Why Skipping The iPhone 15 And Waiting For Apple's iPhone 16 Could Be A Bright Idea

Front and back shots of multiple iPhone 14 models arranged in an arch.
Apple is already sending out invites for its next major press event, which is scheduled to take place a week from today. It's all but certain Apple will unveil its iPhone 15 series (among other products) during the 'Wonderlust' event, culminating in the iPhone 15 Pro Max or iPhone 15 Ultra. There will be new features, upgraded hardware, and lots of hype, as is typically the case. But no matter what the iPhone 15 series introduces, a case could be made for waiting for the iPhone 16.

That's easier said than done, depending on your situation. For example, I'm still getting by with an iPhone XS Max that was released five years ago. I definitely have the itch to upgrade, especially when it comes to camera performance. I've also been running beta builds of iOS 17 with mixed results—bugs are inevitable in beta software, but dated hardware isn't helping matters.

So why should you consider holding off for another year? Well, Apple is reportedly mulling an intriguing display upgrade for the iPhone 16 series that could crank up the brightness.

Apple procures OLED panels for its iPhone devices from both Samsung Display and LG Display. According to a report by The Elec, Samsung and LG have pitched upgrading to a technology called Micro Lens Array (MLA). This is the same technology that LG infused into its latest-generation OLED C3 series TVs and is the main reason for the brightness upgrade compared to its C2 lineup.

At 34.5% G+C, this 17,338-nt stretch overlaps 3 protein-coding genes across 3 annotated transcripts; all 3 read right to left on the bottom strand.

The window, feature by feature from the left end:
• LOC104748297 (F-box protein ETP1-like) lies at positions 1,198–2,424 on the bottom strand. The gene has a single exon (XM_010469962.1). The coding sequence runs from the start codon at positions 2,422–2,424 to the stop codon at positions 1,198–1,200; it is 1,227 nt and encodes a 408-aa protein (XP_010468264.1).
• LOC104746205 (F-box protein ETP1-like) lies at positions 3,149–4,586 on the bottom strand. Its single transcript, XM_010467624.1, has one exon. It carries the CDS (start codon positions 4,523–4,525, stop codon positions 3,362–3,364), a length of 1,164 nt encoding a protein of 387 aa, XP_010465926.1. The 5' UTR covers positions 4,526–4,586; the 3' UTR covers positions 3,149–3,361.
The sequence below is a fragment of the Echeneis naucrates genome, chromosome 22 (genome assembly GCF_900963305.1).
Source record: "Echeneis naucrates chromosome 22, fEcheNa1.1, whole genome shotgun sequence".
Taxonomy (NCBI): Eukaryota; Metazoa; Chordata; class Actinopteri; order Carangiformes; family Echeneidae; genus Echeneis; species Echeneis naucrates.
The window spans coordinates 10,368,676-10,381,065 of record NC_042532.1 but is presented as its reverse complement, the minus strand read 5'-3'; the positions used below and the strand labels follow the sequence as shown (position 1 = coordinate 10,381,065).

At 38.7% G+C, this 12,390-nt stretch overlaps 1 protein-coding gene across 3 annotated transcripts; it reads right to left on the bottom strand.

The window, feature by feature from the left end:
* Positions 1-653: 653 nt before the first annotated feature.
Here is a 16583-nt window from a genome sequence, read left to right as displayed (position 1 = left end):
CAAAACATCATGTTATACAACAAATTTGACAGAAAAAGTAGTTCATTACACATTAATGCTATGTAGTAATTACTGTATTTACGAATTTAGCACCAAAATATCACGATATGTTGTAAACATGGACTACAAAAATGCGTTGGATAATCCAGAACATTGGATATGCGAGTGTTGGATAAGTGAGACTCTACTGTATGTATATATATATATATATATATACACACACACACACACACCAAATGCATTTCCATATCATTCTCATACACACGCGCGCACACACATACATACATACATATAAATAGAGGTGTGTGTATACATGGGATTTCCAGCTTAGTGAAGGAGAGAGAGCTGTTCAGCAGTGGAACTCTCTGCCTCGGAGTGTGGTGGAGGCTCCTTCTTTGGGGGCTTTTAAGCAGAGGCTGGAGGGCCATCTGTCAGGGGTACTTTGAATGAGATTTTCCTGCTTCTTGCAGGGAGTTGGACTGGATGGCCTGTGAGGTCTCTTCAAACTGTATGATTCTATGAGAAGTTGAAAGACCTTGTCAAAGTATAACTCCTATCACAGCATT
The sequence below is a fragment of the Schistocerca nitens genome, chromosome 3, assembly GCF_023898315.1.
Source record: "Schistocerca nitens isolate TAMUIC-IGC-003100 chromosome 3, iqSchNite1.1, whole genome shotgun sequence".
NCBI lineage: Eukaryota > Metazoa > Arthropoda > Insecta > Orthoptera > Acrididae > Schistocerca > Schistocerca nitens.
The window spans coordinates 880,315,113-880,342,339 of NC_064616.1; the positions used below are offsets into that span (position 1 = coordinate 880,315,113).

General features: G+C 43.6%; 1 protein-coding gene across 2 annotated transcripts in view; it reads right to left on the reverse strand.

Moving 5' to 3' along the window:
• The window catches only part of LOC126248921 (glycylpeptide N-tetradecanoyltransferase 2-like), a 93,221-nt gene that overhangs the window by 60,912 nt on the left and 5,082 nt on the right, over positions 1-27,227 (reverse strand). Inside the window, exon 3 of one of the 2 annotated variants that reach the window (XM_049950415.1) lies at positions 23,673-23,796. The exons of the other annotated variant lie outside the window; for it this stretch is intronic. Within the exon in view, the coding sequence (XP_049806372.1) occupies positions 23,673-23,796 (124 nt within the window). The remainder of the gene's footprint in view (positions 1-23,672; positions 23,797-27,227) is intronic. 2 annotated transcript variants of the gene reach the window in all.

LG graphic showing its MLA and META technology.
Source: LG

As the name implies, MLA technology is made up of microscopic lenses. They're designed to capture light that would normally escape the viewer's eyeballs when looking at an OLED display and refocus it towards the viewer. This is further enhanced by an algorithm, which LG calls META.

It's not without its downsides, though. Depending on how it's implemented (and we imagine the overall usefulness of the controlling algorithm), MLA technology can narrow the viewing angle. There are ways around that, but probably the bigger concern for Apple is cost. As such, it's said Apple has not yet made a final decision on whether or not to adopt MLA technology for its future iPhone devices.

That said, Samsung has already applied its MLA tech to a handful of smartphone models. Likewise, LG has ported it over to some of its TVs, so both have experience with MLA tech that extends outside the lab. Scoring a contract from Apple for the iPhone 16 would be a big deal for both companies, and also consumers if it results in a much brighter display.

If you're not in dire need of an upgrade, it could be worth skipping the iPhone 15 to see if Apple really does adopt MLA tech for the eventual iPhone 16. That's assuming you're in the market for an iPhone device in the first place, obviously. It gets a little murkier if you're rocking a handset that's showing its age.

In any event, Apple's Wonderlust event (aka, iPhone 15 launch event) is scheduled for September 12, 2023, starting at 10:00am PT (1:00pm ET).